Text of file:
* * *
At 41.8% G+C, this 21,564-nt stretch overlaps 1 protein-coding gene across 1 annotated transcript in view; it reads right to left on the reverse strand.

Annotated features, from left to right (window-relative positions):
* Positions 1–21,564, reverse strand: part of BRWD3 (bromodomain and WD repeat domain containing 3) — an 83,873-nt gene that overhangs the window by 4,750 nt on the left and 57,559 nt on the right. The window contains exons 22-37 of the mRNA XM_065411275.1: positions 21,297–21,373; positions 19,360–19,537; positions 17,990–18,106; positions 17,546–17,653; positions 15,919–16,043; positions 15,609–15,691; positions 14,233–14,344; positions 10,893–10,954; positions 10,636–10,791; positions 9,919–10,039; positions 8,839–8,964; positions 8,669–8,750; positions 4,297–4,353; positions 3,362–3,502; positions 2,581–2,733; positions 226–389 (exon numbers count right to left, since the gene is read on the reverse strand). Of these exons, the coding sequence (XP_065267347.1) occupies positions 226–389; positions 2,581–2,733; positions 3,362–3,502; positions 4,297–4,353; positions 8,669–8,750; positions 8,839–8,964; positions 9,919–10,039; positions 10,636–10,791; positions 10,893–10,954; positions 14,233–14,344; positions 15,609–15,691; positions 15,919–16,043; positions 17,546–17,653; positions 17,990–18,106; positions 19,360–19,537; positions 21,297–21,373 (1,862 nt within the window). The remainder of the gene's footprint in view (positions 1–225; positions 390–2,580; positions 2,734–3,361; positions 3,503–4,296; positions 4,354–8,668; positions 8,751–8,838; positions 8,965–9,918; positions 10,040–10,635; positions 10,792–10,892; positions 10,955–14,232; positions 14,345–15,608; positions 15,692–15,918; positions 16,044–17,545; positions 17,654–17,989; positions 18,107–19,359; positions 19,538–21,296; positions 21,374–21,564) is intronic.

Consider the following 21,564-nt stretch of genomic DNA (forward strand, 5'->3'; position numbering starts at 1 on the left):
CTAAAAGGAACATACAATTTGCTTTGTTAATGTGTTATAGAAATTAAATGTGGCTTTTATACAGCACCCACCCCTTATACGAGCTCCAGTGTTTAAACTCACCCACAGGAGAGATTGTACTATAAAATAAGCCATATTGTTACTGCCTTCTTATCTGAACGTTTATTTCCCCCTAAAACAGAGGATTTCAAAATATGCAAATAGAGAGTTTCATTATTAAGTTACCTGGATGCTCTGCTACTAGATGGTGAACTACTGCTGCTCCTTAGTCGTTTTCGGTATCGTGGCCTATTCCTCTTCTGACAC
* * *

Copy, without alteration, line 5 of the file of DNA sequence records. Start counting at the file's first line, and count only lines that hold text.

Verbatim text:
CTAAAAGGAACATACAATTTGCTTTGTTAATGTGTTATAGAAATTAAATGTGGCTTTTATACAGCACCCACCCCTTATACGAGCTCCAGTGTTTAAACTCACCCACAGGAGAGATTGTACTATAAAATAAGCCATATTGTTACTGCCTTCTTATCTGAACGTTTATTTCCCCCTAAAACAGAGGATTTCAAAATATGCAAATAGAGAGTTTCATTATTAAGTTACCTGGATGCTCTGCTACTAGATGGTGAACTACTGCTGCTCCTTAGTCGTTTTCGGTATCGTGGCCTATTCCTCTTCTGACAC